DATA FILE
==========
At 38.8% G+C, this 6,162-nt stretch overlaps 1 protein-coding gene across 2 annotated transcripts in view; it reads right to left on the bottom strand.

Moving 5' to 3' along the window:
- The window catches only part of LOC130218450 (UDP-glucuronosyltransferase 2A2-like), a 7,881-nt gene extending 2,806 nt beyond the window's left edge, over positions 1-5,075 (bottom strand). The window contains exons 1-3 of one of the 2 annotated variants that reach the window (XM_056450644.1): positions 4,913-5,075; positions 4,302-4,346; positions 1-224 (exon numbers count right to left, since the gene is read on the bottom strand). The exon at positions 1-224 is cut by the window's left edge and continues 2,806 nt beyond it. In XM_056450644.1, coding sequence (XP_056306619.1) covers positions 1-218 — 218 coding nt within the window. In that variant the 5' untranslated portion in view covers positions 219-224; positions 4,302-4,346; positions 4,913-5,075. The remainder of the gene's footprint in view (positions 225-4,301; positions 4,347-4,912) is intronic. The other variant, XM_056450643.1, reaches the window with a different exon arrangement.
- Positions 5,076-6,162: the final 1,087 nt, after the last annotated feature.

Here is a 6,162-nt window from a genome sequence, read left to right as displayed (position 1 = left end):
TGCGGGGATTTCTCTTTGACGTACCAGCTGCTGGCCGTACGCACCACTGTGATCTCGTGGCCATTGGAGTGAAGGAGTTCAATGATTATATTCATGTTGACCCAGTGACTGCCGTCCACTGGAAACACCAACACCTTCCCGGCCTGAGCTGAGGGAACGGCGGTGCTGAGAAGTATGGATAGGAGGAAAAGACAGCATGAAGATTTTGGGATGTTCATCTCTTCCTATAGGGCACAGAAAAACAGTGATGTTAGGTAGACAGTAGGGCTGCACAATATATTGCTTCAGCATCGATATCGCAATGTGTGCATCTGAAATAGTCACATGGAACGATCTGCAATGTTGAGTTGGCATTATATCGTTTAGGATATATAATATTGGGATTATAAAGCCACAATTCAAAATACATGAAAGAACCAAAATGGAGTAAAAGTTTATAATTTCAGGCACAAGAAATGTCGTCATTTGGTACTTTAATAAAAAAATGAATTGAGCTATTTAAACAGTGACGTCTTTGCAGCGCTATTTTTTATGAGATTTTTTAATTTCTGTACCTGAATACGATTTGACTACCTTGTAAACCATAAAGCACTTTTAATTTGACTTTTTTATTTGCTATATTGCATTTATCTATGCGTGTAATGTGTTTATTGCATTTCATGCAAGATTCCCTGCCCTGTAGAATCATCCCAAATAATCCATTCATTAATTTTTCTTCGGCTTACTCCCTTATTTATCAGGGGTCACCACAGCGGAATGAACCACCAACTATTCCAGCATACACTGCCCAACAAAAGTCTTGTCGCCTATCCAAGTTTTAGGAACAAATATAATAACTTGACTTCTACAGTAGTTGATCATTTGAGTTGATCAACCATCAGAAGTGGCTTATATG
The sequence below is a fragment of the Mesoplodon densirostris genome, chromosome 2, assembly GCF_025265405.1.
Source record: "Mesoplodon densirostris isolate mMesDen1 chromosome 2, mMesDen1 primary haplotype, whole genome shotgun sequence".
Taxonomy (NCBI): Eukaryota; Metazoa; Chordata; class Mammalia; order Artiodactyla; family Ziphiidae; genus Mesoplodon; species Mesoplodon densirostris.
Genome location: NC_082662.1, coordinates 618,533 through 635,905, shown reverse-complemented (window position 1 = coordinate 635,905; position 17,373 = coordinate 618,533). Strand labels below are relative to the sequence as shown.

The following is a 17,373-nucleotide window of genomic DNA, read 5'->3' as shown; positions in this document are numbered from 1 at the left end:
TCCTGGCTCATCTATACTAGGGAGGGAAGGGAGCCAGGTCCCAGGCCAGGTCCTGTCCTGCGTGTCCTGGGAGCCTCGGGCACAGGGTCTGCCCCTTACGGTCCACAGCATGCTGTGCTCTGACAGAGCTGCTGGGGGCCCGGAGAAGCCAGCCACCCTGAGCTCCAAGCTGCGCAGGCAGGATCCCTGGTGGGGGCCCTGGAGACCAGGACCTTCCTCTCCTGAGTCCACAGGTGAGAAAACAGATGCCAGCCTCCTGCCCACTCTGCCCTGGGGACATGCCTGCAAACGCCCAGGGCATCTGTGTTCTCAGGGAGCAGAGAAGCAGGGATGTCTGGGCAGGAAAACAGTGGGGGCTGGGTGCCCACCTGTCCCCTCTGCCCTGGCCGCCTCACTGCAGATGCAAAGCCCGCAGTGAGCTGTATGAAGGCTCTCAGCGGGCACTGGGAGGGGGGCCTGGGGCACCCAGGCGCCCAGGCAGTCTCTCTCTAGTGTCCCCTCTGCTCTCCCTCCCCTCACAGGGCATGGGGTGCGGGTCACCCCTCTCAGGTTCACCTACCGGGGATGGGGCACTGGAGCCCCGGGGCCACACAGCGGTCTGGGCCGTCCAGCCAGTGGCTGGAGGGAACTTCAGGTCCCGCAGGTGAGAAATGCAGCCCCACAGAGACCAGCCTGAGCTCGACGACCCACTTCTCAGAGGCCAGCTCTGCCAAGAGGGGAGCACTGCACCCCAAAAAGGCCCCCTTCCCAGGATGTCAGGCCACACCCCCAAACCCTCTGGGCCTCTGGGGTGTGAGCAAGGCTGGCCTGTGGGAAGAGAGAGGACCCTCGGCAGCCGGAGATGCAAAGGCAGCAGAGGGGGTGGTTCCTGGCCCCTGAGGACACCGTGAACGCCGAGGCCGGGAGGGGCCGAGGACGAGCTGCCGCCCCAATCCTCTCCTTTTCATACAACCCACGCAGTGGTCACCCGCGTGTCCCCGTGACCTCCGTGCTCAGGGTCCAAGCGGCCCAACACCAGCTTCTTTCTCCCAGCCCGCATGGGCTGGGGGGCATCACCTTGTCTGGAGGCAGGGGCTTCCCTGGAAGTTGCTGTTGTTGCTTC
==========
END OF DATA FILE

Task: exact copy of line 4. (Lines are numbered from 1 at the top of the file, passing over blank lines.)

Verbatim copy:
- Positions 5,076-6,162: the final 1,087 nt, after the last annotated feature.